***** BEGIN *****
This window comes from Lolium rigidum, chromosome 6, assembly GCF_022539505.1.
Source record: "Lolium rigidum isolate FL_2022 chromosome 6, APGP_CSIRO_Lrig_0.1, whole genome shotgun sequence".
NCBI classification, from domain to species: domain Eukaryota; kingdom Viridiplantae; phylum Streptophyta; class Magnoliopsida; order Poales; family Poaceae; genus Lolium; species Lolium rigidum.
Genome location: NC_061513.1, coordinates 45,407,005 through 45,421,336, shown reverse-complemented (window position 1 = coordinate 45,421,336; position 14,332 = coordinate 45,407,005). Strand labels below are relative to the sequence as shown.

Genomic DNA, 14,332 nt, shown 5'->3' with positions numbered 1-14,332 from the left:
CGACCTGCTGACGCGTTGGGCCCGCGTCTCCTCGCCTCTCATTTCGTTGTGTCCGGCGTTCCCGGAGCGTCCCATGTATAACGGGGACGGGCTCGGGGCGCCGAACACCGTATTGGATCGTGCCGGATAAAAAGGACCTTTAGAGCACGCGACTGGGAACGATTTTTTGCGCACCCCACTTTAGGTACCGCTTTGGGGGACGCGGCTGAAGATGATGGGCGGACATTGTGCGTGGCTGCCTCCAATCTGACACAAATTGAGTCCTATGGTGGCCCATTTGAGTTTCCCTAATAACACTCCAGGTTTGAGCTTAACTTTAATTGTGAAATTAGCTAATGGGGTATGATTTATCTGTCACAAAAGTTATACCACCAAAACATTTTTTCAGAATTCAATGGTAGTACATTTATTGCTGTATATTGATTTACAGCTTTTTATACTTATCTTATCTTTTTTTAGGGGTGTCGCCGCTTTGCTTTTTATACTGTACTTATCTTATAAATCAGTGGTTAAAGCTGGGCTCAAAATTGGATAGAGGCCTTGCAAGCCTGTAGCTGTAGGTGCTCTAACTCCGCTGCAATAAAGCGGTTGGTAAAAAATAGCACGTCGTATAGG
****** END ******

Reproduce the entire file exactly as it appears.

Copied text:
This window comes from Lolium rigidum, chromosome 6, assembly GCF_022539505.1.
Source record: "Lolium rigidum isolate FL_2022 chromosome 6, APGP_CSIRO_Lrig_0.1, whole genome shotgun sequence".
NCBI classification, from domain to species: domain Eukaryota; kingdom Viridiplantae; phylum Streptophyta; class Magnoliopsida; order Poales; family Poaceae; genus Lolium; species Lolium rigidum.
Genome location: NC_061513.1, coordinates 45,407,005 through 45,421,336, shown reverse-complemented (window position 1 = coordinate 45,421,336; position 14,332 = coordinate 45,407,005). Strand labels below are relative to the sequence as shown.

Genomic DNA, 14,332 nt, shown 5'->3' with positions numbered 1-14,332 from the left:
CGACCTGCTGACGCGTTGGGCCCGCGTCTCCTCGCCTCTCATTTCGTTGTGTCCGGCGTTCCCGGAGCGTCCCATGTATAACGGGGACGGGCTCGGGGCGCCGAACACCGTATTGGATCGTGCCGGATAAAAAGGACCTTTAGAGCACGCGACTGGGAACGATTTTTTGCGCACCCCACTTTAGGTACCGCTTTGGGGGACGCGGCTGAAGATGATGGGCGGACATTGTGCGTGGCTGCCTCCAATCTGACACAAATTGAGTCCTATGGTGGCCCATTTGAGTTTCCCTAATAACACTCCAGGTTTGAGCTTAACTTTAATTGTGAAATTAGCTAATGGGGTATGATTTATCTGTCACAAAAGTTATACCACCAAAACATTTTTTCAGAATTCAATGGTAGTACATTTATTGCTGTATATTGATTTACAGCTTTTTATACTTATCTTATCTTTTTTTAGGGGTGTCGCCGCTTTGCTTTTTATACTGTACTTATCTTATAAATCAGTGGTTAAAGCTGGGCTCAAAATTGGATAGAGGCCTTGCAAGCCTGTAGCTGTAGGTGCTCTAACTCCGCTGCAATAAAGCGGTTGGTAAAAAATAGCACGTCGTATAGG